This ought to be a week that Shaun Micheel savors, returning to a major championship where he can wrap himself in gauzy memories of his finest achievement. Instead, he approaches the 100th PGA Championship with a familiar gnawing anxiety, conscious that every mention of his “once upon a time” fairytale victory in 2003 brings detractors eager to emphasize the “once.”
“I look forward to getting back, but I have some trepidation about the noise that’s going to start appearing on social media before too long,” he said last weekend.
Like the swallows of Capistrano, the trolls of Twitter start circling Micheel at a predictable point in the calendar, chirping about how that major was the sole win of his PGA Tour career. That’s true, of course. Just as the 1969 U.S. Open was Orville Moody’s only success before the senior circuit. The insinuation is that Micheel was an unworthy winner, a Forrest Gump who stumbled into a history book that he should only have read.
It’s an easy charge to level. Troll prosecutions always are. The problem is Micheel began to believe the case against him.
Fifteen years ago he was a 34-year-old journeyman, plying his trade in unglamorous precincts with wins on the Asian and Nike tours. When he hit that famous 7-iron to within inches on the 72nd hole, it became license for his knockers to dismiss him not just as a one-win wonder, but a one-shot wonder.
“It means something different to me now than it did then,” Micheel said of that long-ago triumph at Oak Hill. “I remember standing on the green with my caddie, and one of the first things I said was, ‘I can’t believe I just won my first PGA Tour event.’ And he just laughed. As I look back now, I feel a little bit of sadness about it.”
A sadness born of misplaced guilt. He mentions several more accomplished golfers still denied the imprimatur of a major title, suggesting he sees himself as undeserving.
“I’ve definitely battled that over the years. I did win the tournament. I played great. It was a strong field at a great golf course,” he said. “But I’m not sure I earned the place I have in history.”
So much so that Micheel admits to feeling inadequate at the annual PGA Champions dinner among stars such as Rory McIlroy and Jason Day.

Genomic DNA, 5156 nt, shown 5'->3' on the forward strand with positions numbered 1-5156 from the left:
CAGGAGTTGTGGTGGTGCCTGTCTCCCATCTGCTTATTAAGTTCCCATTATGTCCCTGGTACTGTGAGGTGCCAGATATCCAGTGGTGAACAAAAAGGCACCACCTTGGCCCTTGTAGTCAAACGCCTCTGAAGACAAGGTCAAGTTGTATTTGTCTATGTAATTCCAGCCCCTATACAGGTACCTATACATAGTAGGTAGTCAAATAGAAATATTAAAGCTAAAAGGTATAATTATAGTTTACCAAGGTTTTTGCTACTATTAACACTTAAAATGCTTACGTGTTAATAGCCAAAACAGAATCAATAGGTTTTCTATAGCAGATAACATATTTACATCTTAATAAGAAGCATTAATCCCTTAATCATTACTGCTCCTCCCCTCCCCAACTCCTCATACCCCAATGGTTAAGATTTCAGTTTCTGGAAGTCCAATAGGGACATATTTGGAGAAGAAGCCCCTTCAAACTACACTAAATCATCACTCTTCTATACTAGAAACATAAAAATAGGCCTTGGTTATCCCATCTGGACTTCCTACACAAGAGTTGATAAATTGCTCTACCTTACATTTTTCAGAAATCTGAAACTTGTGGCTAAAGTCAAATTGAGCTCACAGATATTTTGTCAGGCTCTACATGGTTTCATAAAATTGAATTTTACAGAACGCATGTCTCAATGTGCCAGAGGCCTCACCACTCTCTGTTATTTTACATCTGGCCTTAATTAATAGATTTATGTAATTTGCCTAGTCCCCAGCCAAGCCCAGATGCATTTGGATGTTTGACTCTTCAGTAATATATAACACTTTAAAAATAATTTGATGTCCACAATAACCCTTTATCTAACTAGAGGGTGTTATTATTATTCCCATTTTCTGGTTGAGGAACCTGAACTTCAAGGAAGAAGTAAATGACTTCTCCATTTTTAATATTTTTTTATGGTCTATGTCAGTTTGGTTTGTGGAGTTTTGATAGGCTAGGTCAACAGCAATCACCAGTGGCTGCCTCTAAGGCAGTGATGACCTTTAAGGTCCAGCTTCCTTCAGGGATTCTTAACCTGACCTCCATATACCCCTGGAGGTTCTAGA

‘A worthy champion’
“I look at their careers and I look at mine. And it’s unfortunate I have that self-reflection. It’s really sad the way I look at it,” he said.
“I didn’t expect life to be as difficult as it was post-PGA. I was relatively unscathed in the beginning. Social media wasn’t there, so I wasn’t having to dodge missile strikes every time someone mentioned my name. I have anxiety because I get a lot of negativity around this time of the year. I think I’m a worthy champion. It’s just unfortunate I wasn’t able to back it up.”
That’s a psychologically corrosive notion for a midcareer sportsman to adopt – that his long-awaited triumph demands further validation, that instead of representing a crowning achievement it is rather the starting blocks for a new race he’ll struggle to run.
Micheel tried, of course. Only Tiger Woods was good enough to deny him a second PGA title in ’06 at Medinah. But his antagonists scarcely noticed. Veteran punslinger Dan Jenkins fired off a drive-by tweet declaring “Sean Micheel” the worst-ever PGA winner. The champ shot back that at least the Wanamaker Trophy’s engraver had a steady hand and sound mind when it came to correctly spelling his name.
Micheel turns 50 in January. He’s had a rough few years, during which he lost both parents and struggled badly with his game. Still, he insists he’s excited to start playing with guys his own age on the PGA Tour Champions and already is writing letters to ask for sponsor exemptions. Even winning a major doesn’t get him unfettered access to the most closed shop in sports.
A lot of competitors will drive into Bellerive this week knowing they are not good enough to win a PGA Championship. Micheel felt the same, even long after his name was on the trophy. It’s taken him 15 years to start believing that maybe it belongs there.
“I can look myself in the mirror and realize it wasn’t luck. I didn’t finish three hours ahead of time and the wind started blowing 30 mph and everybody just fell back,” he said. “I mean, I won the tournament. I deserve to be on that trophy.” Gwk